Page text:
Anticipation. Because the court affirmed the district court’s construction of "discharge opening," it also affirmed the ruling that a prior art reference did not disclose any mower configuration meeting all of the limitations of claim 1: a "discharge opening" and a "flow control baffle." The prior art reference (Simplicity) disclosed a mulching kit that can be added to a side discharge mower. Without the mulching kit installed, the Simplicity side discharge mower did not include the claimed "flow control baffle."
Obviousness. The district court did not err in granting summary judgment of nonobviousness because there was no facts in dispute. Briggs argued that that it would have been obvious to only partially install Simplicity’s mulching kit, i.e., employing its mulching plates but discarding the plate covering the opening in the side wall and that the district court failed to address this argument. However, Briggs did not explain why it would have been obvious to partially install Simplicity’s mulching kit for the purpose of side discharge. There was no evidence as to why it would have been obvious to create a new side discharge mower by combining portions of Simplicity’s mulching and side discharge configurations. In dismissing the obviousness argument, the court noted that Briggs left its obviousness theories "undeveloped and thus inadequate to prevent summary judgment of nonobviousness."
Infringement. Although the court vacated the district court’s construction of "flow control baffle" to the extent it required spatial separation between the baffle and the front wall, it affirmed summary judgment as to infringement.
Prejudgment interest. In 2016, the district court awarded prejudgment interest of $1,540,614 at the lower U.S. Treasury rate to penalize Exmark for its delay in filing suit, which "contributed, to some extent, to a longer period of prejudgment interest." After the second jury trial, the district court again awarded prejudgment interest at the reduced U.S. Treasury rate. The court also agreed with Exmark in assigning the reduced U.S. Treasury rate to the pre-suit time period while awarding the prime rate to the post-suit time period.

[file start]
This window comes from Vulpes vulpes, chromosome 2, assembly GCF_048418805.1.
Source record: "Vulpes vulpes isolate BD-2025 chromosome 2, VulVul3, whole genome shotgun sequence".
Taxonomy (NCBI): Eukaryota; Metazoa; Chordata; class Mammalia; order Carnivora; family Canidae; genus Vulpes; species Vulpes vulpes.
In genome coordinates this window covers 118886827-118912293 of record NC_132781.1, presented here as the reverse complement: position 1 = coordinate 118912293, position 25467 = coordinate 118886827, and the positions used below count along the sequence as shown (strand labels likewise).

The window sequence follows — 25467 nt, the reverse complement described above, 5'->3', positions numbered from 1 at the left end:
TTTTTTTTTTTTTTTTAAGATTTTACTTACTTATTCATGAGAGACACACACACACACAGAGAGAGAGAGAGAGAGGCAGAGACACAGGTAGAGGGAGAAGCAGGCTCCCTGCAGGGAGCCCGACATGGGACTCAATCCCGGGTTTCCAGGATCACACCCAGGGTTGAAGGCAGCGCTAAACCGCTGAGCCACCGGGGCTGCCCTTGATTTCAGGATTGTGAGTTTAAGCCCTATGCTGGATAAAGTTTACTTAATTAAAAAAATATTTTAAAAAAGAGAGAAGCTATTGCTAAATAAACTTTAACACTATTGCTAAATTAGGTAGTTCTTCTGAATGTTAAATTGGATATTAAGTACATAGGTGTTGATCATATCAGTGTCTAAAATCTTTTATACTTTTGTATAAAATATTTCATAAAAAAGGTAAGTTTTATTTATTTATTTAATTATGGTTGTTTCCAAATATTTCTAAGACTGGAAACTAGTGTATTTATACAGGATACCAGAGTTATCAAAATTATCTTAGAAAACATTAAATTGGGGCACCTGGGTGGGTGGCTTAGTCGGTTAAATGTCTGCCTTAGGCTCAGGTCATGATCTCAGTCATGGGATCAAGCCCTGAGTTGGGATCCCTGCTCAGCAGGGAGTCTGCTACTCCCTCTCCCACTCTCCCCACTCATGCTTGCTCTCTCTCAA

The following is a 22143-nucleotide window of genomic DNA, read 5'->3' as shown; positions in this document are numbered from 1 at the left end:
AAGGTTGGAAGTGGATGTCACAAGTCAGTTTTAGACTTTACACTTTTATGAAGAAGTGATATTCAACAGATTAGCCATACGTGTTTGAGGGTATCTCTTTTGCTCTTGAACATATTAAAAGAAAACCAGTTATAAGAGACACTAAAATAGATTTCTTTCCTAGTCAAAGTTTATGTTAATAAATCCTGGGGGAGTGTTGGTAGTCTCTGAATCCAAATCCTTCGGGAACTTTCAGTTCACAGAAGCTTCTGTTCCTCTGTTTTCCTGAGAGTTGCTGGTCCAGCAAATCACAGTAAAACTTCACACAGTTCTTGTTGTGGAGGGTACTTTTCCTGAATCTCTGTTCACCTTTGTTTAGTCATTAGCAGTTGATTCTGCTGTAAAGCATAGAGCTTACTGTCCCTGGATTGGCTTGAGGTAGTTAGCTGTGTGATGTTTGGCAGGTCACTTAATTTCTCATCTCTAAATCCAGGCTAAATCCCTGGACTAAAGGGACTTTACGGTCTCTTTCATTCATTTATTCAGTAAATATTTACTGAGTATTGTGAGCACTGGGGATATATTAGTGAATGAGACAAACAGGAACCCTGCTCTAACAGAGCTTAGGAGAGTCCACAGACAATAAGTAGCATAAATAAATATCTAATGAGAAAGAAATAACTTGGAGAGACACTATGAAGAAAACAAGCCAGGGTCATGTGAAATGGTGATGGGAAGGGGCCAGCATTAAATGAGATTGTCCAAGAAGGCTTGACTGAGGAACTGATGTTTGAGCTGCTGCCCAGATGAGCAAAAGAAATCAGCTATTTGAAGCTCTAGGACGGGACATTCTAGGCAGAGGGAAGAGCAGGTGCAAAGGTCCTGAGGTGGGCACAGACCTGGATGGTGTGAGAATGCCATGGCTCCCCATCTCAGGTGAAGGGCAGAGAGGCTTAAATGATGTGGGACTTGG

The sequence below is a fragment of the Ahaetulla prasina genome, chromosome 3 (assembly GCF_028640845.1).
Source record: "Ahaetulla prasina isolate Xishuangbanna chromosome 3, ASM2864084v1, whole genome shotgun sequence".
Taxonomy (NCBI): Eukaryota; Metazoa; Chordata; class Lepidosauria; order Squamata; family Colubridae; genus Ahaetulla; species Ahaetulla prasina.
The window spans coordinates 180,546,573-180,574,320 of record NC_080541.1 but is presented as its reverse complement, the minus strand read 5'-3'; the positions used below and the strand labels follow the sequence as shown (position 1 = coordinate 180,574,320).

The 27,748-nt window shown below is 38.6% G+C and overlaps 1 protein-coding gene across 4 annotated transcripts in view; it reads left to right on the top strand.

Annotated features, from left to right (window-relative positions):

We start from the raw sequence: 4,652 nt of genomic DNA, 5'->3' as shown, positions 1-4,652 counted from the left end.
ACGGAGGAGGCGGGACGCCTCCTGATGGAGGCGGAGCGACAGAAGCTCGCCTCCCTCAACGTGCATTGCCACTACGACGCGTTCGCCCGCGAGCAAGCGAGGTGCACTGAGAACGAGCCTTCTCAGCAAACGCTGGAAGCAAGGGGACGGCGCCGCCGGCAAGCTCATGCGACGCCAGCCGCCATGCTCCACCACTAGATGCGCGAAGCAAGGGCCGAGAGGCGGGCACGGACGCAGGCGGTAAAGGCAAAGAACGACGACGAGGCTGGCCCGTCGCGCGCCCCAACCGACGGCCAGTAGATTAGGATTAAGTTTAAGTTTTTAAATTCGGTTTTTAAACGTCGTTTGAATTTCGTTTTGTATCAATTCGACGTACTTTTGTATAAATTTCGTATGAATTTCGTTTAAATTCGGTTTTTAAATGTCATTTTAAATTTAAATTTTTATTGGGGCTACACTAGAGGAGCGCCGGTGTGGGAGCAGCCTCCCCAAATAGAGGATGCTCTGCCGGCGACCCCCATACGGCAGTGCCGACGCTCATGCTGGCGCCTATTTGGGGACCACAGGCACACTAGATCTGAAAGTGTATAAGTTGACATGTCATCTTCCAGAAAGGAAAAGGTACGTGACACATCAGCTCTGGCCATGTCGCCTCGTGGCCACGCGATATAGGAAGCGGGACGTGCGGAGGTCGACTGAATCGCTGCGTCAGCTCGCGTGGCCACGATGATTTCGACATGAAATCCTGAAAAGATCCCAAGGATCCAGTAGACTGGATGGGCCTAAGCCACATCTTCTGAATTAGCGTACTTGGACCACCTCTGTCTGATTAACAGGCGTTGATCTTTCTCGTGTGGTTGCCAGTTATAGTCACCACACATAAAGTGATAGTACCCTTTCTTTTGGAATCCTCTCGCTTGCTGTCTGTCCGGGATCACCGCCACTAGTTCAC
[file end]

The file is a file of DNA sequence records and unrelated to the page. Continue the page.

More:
In affirming the prejudgment interest ruling, the appellate court held that the district court reasonably adjusted the prejudgment interest award to reflect that the litigation had continued for longer than anticipated when the court initially awarded the lower interest rate in 2016. Because the lower interest rate was punitive in nature, it became less representative as more time passed after the suit was filed. The court could not conclude that it was an abuse of discretion for the district court to correct the initially assigned interest rate by bifurcating the prejudgment interest award between pre-suit and post-suit time periods. Briggs argued that it was error to consider the jury’s award of enhanced damages, but did not challenge that first prejudgment interest determination for improperly considering enhanced damages when the award of that reduced interest rate favored Briggs, and it was not an abuse of discretion for the district court to adjust that interest rate to correct for an over-penalization of Exmark’s delay in filing suit.
This case is No. 19-1878.
Attorneys: J. Derek Vandenburgh (Carlson Caspers Vandenburgh & Lindquist, PA) for Exmark Manufacturing Co. Inc. Matthew Wolf (Arnold & Porter Kaye Scholer LLP) for Briggs & Stratton Corp.
Companies: Exmark Manufacturing Co. Inc.; Briggs & Stratton Corp.
MainStory: TopStory Patent GCNNews FedCirNews